While the world’s oldest known played pitch instruments are flutes made from bone about 40,000 years ago, there’s little doubt that human beings began singing long before that. In fact, we may have been singing even before we could talk!
One idea about the origin of language is that it came from song. “We feel music just taps into this kind of pre-cognitive archaic part of ourselves,” says Ani Patel of The Neurosciences Institute in San Diego. So it seems to make sense that music came “before we had this complicated articulate language that we use to do abstract thinking. Even Charles Darwin talked about our ancestors singing love songs to each other before we could speak articulate language.”
Part of the beauty of the voice as an instrument is that no two people sound alike. Although there is no one way to learn how to sing, there are certain basic approaches that you will likely learn immediately. These vocal exercises will benefit you through your lessons:
Warming up your voice is essential. The lip roll, or lip trill, has many benefits for all vocalists:
1. Increases vocal range;
2. Reduces throat tension;
3. Teaches the vocal cords and the diaphragm how to communicate with each other;
4. Creates support and connection between vocal cords and diaphragm;
5. Warms up and strengthens the upper register; and
6. Reduces vocal fatigue.
Are vocals right for you?
Do you like to sing in the shower, or maybe while you’re riding in the car? Does it sound good to you? Can you tell when you’re out of tune? Has anyone ever told you you have a good voice? Do you play an instrument?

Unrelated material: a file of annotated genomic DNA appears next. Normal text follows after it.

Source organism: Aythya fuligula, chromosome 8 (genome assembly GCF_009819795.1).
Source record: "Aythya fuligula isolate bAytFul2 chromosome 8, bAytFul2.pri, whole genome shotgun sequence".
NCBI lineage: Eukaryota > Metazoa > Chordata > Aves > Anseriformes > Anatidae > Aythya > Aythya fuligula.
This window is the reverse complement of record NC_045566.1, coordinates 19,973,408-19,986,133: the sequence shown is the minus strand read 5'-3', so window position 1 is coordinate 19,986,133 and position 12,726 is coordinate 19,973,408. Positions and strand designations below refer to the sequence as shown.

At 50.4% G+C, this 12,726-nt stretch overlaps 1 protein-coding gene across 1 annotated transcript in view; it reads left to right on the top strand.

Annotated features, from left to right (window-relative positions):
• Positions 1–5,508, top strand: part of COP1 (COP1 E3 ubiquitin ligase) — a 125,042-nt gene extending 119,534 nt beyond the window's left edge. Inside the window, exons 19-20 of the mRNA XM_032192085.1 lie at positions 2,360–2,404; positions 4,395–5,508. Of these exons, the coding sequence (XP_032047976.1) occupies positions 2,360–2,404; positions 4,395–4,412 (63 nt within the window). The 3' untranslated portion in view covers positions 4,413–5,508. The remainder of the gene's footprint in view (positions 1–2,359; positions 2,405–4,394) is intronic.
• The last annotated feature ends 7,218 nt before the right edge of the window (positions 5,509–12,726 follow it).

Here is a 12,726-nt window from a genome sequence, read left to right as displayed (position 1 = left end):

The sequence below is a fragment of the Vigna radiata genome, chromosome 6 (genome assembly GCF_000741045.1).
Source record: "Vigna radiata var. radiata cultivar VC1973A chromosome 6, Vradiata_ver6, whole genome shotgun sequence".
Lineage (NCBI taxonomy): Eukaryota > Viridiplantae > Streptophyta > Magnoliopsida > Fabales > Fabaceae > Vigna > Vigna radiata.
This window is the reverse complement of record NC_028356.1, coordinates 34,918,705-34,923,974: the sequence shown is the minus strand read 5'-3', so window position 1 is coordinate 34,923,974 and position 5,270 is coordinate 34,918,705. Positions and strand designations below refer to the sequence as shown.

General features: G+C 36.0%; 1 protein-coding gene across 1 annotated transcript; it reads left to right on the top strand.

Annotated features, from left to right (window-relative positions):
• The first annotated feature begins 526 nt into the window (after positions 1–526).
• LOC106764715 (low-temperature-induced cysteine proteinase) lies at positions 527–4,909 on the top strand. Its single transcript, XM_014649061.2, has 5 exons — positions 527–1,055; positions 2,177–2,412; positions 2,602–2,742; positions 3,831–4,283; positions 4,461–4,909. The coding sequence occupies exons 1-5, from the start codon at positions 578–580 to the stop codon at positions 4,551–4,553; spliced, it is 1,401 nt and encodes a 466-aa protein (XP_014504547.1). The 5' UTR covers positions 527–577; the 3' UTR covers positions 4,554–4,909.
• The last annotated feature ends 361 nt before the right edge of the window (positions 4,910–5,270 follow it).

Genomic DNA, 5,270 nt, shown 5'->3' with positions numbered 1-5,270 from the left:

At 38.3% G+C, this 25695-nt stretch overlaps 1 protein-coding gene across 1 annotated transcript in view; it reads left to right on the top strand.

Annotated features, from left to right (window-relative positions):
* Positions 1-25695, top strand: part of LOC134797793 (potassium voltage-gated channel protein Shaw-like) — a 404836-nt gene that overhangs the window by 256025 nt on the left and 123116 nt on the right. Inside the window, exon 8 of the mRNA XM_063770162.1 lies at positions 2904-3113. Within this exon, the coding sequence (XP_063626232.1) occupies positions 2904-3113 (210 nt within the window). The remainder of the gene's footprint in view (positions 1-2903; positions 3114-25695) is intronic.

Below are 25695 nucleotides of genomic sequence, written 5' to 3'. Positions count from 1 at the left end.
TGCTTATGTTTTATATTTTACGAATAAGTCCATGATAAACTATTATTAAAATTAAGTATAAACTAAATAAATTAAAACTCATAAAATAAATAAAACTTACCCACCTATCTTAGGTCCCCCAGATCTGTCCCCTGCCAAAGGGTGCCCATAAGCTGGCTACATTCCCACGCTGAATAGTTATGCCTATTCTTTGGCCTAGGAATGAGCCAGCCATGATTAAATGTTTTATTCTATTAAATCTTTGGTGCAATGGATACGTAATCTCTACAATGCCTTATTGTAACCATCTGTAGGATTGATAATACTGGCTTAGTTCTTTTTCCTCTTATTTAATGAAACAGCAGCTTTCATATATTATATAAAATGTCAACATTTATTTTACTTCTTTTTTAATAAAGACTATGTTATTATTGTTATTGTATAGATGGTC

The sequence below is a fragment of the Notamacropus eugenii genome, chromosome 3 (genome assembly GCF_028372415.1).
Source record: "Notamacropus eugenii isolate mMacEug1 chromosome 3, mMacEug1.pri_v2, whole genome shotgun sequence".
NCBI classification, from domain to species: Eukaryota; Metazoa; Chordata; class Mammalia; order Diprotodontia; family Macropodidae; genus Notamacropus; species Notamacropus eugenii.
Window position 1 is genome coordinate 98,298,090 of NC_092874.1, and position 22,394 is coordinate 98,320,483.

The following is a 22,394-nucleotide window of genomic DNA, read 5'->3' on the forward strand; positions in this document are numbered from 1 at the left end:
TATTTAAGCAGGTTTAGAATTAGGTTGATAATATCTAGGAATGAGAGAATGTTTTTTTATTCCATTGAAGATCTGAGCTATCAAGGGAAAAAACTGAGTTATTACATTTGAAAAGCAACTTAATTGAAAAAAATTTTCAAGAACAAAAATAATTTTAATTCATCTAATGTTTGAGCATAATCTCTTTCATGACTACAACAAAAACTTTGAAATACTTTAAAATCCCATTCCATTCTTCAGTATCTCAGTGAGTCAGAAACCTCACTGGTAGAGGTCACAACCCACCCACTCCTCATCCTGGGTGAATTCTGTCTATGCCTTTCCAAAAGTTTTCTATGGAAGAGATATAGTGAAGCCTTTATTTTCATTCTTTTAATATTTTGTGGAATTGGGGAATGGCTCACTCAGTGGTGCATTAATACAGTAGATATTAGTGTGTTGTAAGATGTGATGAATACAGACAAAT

While these are not the only criteria, if you answered yes to any of these questions, it’s a good indication that vocal lessons may be right for you.
What to expect in your first lesson
While running through your warm-up exercises during your first vocal lesson, you’ll be reminded of the importance of maintaining good posture.
You’ll learn what it feels like to breath naturally. Collapsing the body cuts off the breath. And breathing is the engine that runs your “singing car,” so to speak. Breathing through the diaphragm is the most natural, relaxed and powerful way to breath.
You’ll discover the benefits of freeing the throat, including a fuller and richer tone, clearer high notes and the reduced need to push or strain.
Prior to singing, relax your face and tongue by:
- Sticking your tongue out and rolling your eyes upward for a count of five;
- Moving your tongue in a circle inside your mouth clockwise and counterclockwise;
- Moving your tongue outside your mouth clockwise and counterclockwise;
- With your mouth closed, fill your lip area with air and move it cheek-to-cheek and upper lip to lower lip, then move the air in a circle pattern clockwise and counterclockwise.
- Neck and shoulder release ~ gently tip head to ear to shoulder on an inhale Bring head up gently on an exhale and repeat on the other side. Next pull shoulders up tight toward the ears on an inhale and release with an exhale.